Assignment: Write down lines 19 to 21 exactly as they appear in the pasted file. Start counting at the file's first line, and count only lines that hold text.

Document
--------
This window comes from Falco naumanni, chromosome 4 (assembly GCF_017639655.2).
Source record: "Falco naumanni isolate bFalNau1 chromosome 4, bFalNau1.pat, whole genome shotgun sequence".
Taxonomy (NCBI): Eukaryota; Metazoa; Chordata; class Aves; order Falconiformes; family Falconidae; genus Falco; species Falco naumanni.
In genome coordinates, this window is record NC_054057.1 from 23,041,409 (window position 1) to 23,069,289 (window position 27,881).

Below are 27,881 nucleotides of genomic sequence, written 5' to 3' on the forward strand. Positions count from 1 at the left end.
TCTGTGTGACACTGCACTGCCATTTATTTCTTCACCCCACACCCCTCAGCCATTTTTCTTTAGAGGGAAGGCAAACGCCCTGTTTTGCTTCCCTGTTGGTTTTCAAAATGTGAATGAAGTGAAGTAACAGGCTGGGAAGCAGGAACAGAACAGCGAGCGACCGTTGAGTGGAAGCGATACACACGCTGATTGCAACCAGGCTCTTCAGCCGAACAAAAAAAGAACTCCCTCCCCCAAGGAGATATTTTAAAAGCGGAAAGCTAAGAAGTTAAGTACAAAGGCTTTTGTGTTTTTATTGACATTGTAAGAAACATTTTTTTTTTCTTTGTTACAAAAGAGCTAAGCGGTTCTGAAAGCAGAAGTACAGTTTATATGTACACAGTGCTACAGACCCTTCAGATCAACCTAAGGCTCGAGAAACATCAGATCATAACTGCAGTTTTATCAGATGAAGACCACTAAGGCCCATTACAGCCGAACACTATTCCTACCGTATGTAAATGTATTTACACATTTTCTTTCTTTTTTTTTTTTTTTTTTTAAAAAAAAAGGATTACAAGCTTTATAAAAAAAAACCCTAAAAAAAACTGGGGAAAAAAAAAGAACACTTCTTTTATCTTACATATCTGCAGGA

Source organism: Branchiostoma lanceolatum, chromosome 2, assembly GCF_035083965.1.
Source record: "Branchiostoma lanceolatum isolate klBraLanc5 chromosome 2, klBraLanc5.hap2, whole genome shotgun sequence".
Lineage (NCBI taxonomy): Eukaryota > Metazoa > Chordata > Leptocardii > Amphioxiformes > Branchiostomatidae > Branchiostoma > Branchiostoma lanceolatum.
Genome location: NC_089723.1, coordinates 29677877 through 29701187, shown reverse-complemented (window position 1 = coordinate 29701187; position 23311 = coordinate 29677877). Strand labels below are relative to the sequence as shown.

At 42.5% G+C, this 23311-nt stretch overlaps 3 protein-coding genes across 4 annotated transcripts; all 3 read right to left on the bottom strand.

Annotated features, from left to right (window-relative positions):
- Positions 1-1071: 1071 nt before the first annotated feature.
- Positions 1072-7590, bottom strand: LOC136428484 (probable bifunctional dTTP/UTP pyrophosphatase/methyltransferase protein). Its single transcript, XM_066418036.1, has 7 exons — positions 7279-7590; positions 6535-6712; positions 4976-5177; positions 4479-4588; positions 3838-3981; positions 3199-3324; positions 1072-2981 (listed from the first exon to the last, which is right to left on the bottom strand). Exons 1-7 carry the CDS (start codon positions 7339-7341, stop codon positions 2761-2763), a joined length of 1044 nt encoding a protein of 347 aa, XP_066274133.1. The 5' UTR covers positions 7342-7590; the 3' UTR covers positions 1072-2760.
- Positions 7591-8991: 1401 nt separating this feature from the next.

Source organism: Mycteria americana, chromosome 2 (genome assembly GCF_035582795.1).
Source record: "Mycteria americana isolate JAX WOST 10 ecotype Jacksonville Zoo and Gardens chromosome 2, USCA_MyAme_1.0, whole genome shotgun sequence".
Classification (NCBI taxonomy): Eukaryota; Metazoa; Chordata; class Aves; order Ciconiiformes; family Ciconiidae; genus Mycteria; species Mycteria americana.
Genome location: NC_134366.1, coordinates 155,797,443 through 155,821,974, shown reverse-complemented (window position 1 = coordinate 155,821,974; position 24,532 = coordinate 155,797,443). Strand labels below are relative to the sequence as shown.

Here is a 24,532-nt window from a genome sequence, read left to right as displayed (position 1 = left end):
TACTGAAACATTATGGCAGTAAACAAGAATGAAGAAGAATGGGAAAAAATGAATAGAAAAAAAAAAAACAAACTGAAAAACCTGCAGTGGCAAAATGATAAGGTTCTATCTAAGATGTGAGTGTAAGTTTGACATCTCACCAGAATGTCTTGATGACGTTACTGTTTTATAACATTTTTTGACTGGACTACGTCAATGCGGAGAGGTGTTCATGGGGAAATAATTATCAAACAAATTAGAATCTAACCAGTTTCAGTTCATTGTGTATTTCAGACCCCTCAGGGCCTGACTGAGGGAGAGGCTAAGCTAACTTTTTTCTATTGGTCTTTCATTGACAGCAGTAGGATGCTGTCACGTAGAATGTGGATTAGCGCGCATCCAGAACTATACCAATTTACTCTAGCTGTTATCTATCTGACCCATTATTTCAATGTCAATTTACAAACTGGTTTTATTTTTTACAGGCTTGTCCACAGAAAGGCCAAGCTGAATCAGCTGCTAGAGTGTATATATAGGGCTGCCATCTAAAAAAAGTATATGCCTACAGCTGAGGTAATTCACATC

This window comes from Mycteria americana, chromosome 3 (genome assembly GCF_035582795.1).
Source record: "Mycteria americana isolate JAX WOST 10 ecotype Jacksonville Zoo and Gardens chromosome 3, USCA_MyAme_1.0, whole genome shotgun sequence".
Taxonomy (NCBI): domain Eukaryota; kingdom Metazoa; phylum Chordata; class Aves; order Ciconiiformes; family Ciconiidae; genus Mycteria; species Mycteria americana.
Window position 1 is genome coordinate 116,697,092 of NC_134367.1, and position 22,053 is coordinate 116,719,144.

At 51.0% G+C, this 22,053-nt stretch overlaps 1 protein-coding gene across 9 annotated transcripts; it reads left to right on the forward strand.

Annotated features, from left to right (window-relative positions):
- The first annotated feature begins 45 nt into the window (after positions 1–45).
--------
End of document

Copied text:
Genome location: NC_134366.1, coordinates 155,797,443 through 155,821,974, shown reverse-complemented (window position 1 = coordinate 155,821,974; position 24,532 = coordinate 155,797,443). Strand labels below are relative to the sequence as shown.

Here is a 24,532-nt window from a genome sequence, read left to right as displayed (position 1 = left end):
TACTGAAACATTATGGCAGTAAACAAGAATGAAGAAGAATGGGAAAAAATGAATAGAAAAAAAAAAAACAAACTGAAAAACCTGCAGTGGCAAAATGATAAGGTTCTATCTAAGATGTGAGTGTAAGTTTGACATCTCACCAGAATGTCTTGATGACGTTACTGTTTTATAACATTTTTTGACTGGACTACGTCAATGCGGAGAGGTGTTCATGGGGAAATAATTATCAAACAAATTAGAATCTAACCAGTTTCAGTTCATTGTGTATTTCAGACCCCTCAGGGCCTGACTGAGGGAGAGGCTAAGCTAACTTTTTTCTATTGGTCTTTCATTGACAGCAGTAGGATGCTGTCACGTAGAATGTGGATTAGCGCGCATCCAGAACTATACCAATTTACTCTAGCTGTTATCTATCTGACCCATTATTTCAATGTCAATTTACAAACTGGTTTTATTTTTTACAGGCTTGTCCACAGAAAGGCCAAGCTGAATCAGCTGCTAGAGTGTATATATAGGGCTGCCATCTAAAAAAAGTATATGCCTACAGCTGAGGTAATTCACATC